This book is one of the best I've read in ages. While many many books have been written about Pu Songling in Chinese this is the first dedicated to his strange tales in English, (though many articles about his treatment of ghosts and fox spirits have been written). Zeitlin does a truly excellent job, first of outlining the history of strange tales, then placing this book in that context, tracing its development and then focusing on three specific aspects of the tales. The three aspects she focuses on are obsession, gender transformation and dreams. Areas not often discussed in relation to these stories. As such she offers and interesting and fresh insight into the work and I learnt an awful lot. I took so many notes, on almost every page there was an interesting fact or quote or insight.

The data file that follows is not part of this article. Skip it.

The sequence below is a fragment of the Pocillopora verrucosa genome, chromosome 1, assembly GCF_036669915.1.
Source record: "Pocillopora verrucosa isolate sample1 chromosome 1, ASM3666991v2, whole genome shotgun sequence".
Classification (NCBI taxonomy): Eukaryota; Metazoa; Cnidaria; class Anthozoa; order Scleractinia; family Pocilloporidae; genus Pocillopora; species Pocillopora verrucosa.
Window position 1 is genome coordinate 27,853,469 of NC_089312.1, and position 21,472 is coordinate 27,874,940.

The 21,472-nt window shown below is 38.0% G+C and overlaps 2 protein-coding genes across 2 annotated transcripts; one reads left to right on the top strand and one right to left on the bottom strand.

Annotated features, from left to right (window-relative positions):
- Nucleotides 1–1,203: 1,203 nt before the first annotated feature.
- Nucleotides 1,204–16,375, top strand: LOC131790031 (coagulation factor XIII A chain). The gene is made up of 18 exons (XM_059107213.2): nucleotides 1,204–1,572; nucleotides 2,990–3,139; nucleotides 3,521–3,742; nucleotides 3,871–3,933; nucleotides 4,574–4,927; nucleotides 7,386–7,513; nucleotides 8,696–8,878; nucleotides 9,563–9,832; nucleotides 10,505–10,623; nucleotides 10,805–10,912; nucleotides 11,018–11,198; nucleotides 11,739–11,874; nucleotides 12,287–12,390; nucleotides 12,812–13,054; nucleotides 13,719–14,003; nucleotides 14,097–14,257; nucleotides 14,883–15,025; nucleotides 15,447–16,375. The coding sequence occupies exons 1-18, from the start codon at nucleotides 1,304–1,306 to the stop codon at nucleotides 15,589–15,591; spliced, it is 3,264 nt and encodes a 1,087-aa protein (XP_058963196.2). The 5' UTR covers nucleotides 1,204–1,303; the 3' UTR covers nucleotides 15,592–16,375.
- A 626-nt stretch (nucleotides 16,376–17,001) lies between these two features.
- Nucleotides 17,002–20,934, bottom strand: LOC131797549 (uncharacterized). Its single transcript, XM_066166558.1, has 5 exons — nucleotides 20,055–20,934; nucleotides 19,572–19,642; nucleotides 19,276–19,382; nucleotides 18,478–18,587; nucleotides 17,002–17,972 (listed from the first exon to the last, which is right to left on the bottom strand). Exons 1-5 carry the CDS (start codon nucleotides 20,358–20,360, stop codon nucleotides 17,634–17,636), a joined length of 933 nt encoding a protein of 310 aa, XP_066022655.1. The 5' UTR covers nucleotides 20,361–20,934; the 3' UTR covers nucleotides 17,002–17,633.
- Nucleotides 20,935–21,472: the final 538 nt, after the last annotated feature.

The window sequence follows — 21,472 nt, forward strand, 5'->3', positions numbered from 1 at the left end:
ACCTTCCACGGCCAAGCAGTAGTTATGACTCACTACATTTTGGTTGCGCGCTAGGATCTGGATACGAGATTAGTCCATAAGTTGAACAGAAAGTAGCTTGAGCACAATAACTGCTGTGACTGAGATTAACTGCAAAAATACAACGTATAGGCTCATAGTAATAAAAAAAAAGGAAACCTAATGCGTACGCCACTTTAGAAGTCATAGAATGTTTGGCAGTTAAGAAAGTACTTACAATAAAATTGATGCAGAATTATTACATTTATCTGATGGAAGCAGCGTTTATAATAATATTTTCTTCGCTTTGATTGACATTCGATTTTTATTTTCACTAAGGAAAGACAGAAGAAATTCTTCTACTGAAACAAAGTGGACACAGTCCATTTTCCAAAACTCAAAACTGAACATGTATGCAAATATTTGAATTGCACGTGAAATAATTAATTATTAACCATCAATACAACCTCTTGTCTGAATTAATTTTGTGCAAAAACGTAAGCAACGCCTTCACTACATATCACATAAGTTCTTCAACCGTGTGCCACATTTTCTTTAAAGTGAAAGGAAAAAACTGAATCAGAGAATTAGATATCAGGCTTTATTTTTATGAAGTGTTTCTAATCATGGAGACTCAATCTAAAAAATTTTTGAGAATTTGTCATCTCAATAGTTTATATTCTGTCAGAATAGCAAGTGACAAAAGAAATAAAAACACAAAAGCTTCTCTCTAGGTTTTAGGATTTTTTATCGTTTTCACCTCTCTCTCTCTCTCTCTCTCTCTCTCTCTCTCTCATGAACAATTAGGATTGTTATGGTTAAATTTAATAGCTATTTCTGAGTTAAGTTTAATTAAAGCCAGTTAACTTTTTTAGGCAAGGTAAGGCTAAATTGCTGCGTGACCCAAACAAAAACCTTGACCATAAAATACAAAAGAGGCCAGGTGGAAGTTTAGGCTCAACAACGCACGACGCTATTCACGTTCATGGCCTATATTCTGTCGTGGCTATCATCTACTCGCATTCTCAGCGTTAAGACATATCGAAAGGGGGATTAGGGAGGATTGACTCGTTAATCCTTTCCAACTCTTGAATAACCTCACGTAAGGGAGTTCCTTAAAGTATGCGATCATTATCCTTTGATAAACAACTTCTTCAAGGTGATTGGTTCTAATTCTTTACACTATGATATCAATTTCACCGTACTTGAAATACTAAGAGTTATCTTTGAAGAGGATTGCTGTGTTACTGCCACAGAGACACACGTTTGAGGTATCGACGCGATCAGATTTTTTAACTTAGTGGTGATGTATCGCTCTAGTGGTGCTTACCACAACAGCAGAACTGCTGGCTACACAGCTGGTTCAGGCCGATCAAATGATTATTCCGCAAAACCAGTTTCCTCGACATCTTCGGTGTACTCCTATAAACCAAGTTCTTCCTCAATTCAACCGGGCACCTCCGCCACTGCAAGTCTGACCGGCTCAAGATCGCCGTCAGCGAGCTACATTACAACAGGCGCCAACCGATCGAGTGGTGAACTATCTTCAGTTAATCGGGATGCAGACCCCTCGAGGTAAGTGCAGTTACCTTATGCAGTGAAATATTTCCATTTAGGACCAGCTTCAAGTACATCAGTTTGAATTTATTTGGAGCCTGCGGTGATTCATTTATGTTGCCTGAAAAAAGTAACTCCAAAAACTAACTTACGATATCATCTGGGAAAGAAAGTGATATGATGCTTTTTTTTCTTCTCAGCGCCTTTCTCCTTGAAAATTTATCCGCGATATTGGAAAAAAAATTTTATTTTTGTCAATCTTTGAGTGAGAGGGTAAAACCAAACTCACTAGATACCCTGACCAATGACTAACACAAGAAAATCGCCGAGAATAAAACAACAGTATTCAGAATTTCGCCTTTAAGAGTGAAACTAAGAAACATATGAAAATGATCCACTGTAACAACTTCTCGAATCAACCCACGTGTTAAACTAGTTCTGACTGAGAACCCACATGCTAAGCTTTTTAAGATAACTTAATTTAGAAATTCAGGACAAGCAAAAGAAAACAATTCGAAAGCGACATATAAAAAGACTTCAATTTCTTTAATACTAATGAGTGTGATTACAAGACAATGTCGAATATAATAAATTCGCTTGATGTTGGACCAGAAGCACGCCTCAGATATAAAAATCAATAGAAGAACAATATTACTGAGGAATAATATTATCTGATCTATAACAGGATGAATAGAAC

One of the themes that gets repeated throughout the book is the straddling of fiction non-fiction that is present within the book. Pu Songling combines historical people and events with fantastic occurrences so the line between where the fiction starts is blurred. This theme is taken up later in the book when it discusses how characters who originated in fiction become "real" in the minds of their readers, so much so that they are able to interact with them in dreams and the characters prove their existence. The blurring of fiction and reality was a common theme in Ming and Qing times.

In the introduction Zeitlan starts out with a very good definition of the Chinese terms 异 yi (Different) 怪 guai (anomalous) 奇 qi (marvelous) and talks about how they are used to describe the fiction, and why she settles on the translation of strange (5).